The candela, symbol cd, is the SI unit of luminous intensity in a given direction. It is defined by taking the fixed numerical value of the luminous efficacy of monochromatic radiation of frequency 540 x 1012 Hz, Kcd, to be 683 when expressed in the unit lm W–1, which is equal to cd sr W–1, or cd sr kg–1 m–2 s3, where the kilogram, metre and second are defined in terms of h, c and ΔνCs.
The most common method for realization of photometric units is to measure the luminous intensity In of a standards-quality light source in the desired geometric configuration using a reference photometric detector with a spectral responsivity that matches the desired luminous efficiency function V(λ) and that has been spectrally calibrated for absolute irradiance responsivity traceable to an absolute radiometer and which is equipped with a precise aperture, which has a calibrated area traceable to the SI unit of length.
An absolute radiometer is an instrument which can detect and quantify the amount of incident optical radiation, where the means of quantification is by direct reference to another measurable physical phenomenon and that does not require external calibration against another optical power measuring instrument or reference source.
A typical absolute radiometer is the Electrical Substitution Radiometer (ESR) where the heating effect of optical radiation is equated with that resulting from a substituted measured electrical power. This well-established method is now most commonly carried out with instruments cooled to cryogenic temperatures (< ~20 K), where many of the associated sources of uncertainty are significantly reduced; these are called “cryogenic radiometers”.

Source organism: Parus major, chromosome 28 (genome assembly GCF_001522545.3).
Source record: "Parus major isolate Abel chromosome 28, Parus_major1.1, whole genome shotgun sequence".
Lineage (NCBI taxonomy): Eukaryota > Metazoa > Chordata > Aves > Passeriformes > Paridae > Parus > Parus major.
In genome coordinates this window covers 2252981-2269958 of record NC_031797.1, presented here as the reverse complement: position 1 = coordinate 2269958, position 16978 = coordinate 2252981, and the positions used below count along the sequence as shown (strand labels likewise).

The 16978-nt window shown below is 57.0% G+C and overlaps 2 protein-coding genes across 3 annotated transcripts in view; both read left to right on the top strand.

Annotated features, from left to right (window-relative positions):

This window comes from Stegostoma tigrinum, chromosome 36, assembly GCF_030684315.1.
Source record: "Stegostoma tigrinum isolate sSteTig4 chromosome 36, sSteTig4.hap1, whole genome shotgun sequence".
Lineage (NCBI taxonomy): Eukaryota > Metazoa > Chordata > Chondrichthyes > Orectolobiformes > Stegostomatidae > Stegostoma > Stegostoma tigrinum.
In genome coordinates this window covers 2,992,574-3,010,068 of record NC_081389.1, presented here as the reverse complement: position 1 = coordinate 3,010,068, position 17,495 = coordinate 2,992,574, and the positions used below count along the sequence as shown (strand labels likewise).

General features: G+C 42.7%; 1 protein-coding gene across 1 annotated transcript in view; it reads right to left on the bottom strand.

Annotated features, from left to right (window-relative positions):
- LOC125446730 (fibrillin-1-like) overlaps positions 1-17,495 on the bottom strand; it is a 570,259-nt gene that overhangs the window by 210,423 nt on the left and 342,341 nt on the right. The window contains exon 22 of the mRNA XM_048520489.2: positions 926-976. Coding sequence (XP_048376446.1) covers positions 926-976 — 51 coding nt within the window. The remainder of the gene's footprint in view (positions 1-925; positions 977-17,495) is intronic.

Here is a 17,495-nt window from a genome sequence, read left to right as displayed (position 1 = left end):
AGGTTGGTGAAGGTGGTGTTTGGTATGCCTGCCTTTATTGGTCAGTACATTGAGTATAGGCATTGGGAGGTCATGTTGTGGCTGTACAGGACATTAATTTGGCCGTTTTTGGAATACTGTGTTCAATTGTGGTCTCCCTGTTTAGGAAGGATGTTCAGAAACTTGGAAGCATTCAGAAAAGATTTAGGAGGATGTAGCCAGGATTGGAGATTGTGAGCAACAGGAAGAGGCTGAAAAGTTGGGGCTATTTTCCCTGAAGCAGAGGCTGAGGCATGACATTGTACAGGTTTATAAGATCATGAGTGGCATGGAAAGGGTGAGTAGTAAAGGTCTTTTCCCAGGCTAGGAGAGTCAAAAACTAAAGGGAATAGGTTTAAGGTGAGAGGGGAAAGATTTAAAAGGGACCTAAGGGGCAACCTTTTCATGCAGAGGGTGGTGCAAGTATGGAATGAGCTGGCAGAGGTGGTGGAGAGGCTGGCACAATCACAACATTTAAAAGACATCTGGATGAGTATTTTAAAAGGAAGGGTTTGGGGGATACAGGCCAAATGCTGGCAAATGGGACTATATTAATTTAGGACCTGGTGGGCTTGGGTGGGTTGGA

In practice, the realization of the candela often involves radiometric measurements at a number of wavelengths using laser or monochromator-based light sources. It should also be noted that absolute radiometers typically measure the quantity of absorbed radiant flux, which does not include geometrical aspects of light, which are of prominent importance for photometry.
Predictable Quantum Efficient Photodiodes (PQED) are absolute radiometers based on a low loss semi-conductor, generally silicon, and an accurate model of the photon-to-electron conversion and detection within the device, to determine the quantity of incident optical radiation from the measurement of the generated photocurrent. Although initially based on self-calibration of single photodiodes, this approach has gained in significance through the construction of ‘trap detectors’, which increase overall detection efficiency through the creation of light traps from multiple reflections from a number of photodiodes with electrically combined outputs.